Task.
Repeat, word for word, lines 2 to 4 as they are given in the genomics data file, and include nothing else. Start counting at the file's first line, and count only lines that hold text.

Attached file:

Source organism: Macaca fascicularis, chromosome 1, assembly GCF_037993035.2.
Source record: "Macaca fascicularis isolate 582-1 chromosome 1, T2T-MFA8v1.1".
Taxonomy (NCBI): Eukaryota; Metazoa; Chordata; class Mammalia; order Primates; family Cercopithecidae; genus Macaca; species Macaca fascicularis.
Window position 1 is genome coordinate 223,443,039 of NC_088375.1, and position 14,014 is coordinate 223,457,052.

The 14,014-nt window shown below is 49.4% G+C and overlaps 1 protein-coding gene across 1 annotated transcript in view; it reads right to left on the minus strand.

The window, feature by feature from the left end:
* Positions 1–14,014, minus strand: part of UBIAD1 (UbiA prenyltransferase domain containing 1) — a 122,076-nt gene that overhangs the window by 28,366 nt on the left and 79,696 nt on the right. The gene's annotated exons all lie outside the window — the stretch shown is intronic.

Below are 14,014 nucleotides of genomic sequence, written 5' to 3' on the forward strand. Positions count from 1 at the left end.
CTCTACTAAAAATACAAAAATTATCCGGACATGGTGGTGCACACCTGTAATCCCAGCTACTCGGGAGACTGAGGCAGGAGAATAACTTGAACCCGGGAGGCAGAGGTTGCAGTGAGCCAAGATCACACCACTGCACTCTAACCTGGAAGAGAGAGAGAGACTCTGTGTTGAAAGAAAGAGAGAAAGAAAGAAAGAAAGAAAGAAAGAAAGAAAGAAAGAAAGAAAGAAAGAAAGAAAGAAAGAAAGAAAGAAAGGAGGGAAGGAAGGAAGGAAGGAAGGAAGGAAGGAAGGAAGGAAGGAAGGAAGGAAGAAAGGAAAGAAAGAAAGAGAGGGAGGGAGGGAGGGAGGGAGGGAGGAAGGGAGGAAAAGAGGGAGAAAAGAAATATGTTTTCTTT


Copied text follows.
Source record: "Macaca fascicularis isolate 582-1 chromosome 1, T2T-MFA8v1.1".
Taxonomy (NCBI): Eukaryota; Metazoa; Chordata; class Mammalia; order Primates; family Cercopithecidae; genus Macaca; species Macaca fascicularis.
Window position 1 is genome coordinate 223,443,039 of NC_088375.1, and position 14,014 is coordinate 223,457,052.